On this day in music history: September 3, 1966 - "Sunshine Superman" by Donovan hits #1 on the Billboard Hot 100 for one week. Written by Donovan Leitch, it is the biggest US chart single for the Scottish-born singer/songwriter. The songs' UK release will be delayed by several months due to a contractual dispute with Pye Records. It also features future Led Zeppelin members Jimmy Page and John Paul Jones providing instrumental support. The record marks a major turning point in Donovan's career, which will see him moving away from his earlier folk oriented material that led the young singer/songwriter to be compared to Bob Dylan by the British press. The two will actually meet in 1965 during Dylan's now-legendary tour of the UK captured in the documentary film Don't Look Back and become friends.


On this day in music history: September 3, 1966 - "You Can't Hurry Love" by The Supremes hits #1 on the Billboard R&B singles chart for two weeks, also topping the Hot 100 on September 10th for two weeks. Written by Brian Holland, Eddie Holland, and Lamont Dozier, it is the Detroit-based girl groups' second R&B chart topper and their seventh to reach #1 on the pop charts in just over two years. Following a period when three of the groups' singles either fail to reach number one or miss the top ten (after having six chart topping singles, so far), Motown founder Berry Gordy issues an edict that they will not release anything but #1 hits on their most successful act. The Supremes' writing and production team of Holland-Dozier-Holland immediately set about making that happen. HDH will take inspiration from one of their earlier Supremes hits when they begin writing. Initially they begin by playing around with the chord sequence from "Come See About Me," but it eventually evolves into something completely different. The basic track for "You Can't Hurry Love" is recorded at Motown Studio A in Detroit on June 11, 1966 with The Funk Brothers providing musical support. The Supremes will record their vocals on July 5th. Released on July 25th, it will quickly race up the pop and R&B charts, beginning the groups second consecutive streak of number one hits where their next four releases will all hit #1 on the Hot 100, three of them also topping the R&B singles chart.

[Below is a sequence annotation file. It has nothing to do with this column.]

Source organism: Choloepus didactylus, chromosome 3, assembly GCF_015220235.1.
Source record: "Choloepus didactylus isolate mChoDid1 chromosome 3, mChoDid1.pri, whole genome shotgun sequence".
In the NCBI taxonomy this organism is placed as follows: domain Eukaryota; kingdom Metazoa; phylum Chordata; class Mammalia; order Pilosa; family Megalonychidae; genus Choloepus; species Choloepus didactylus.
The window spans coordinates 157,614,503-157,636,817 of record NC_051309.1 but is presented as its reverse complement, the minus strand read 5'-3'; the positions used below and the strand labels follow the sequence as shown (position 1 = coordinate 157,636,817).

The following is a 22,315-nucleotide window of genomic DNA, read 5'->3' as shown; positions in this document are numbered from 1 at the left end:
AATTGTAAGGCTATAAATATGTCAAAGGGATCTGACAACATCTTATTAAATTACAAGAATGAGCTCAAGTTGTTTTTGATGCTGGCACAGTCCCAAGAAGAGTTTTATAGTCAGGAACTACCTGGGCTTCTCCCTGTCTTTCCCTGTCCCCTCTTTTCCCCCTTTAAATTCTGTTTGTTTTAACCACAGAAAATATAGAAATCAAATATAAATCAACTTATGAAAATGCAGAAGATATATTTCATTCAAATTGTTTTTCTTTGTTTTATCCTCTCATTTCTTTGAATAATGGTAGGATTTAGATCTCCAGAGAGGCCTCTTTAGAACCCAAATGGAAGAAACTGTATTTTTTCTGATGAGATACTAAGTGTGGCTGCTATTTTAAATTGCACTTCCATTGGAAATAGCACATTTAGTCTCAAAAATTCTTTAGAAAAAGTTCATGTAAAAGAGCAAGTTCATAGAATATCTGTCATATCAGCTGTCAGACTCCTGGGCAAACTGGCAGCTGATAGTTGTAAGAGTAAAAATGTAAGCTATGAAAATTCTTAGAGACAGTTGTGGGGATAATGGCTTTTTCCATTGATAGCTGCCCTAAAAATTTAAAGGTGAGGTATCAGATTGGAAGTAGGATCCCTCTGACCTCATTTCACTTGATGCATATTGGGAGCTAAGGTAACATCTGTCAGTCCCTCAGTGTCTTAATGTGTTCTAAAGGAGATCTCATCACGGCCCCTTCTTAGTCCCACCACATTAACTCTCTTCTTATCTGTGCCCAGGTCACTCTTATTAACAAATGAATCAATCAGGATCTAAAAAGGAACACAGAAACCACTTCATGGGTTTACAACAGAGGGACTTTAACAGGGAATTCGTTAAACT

The Art Of The LP Cover- Who Is That?

Posted by Mr. Chadwick, July 14, 2012 02:55pm | Post a Comment

Today's feature is a collection of ill advised portrait covers. 
Some are worse than others, I think that the Frank Sinatra / Lena Horne pairing might be my favorite.

Trip Down Memory Lane Via Rock Album Billboards of the 70's Along Sunset Blvd

Posted by Billyjam, February 29, 2012 09:51am | Post a Comment

Of interest to anyone into rock albums from the seventies and of particular interest to folks in LA into recent era history is the excellent collection of Billboards on Sunset Blvd 1974-5 flickr page by Larry The Frog that features photos of billboards shot in those two years of the mid 1970's along Sunset Blvd. in the  vicinity of the Hollywood Amoeba store.  The majority of these shots are ones advertising new album releases or concert dates from such acts as Poco, Loggins & Messina, Barbi Benton, Donovan, The Who, War, Joni Mitchell, Billy Preston, Neil Sedaka, Greg Allman, Elton John, Eric Clapton, Mahogeny Rush, Rod Stewart, Joe Cocker, Rolling Stones, George Harrison, The 5th Dimension, Steppenwolf, Rick Derringer, and many more.

These great shots were all photographed by Larry The Frog when he lived a block off the Sunset Strip back in the 70's.and were recently lovingly restored by the photographer utilizing photoshopping from scanned 35mm slides and negatives. There are over a hundred shots in this engaging collection that, like rummaging through the old 70's album dollar bins at Amoeba, will unveil a whole bygone era - only better than merely album cover art since they also capture the time and place so well. View the full collection here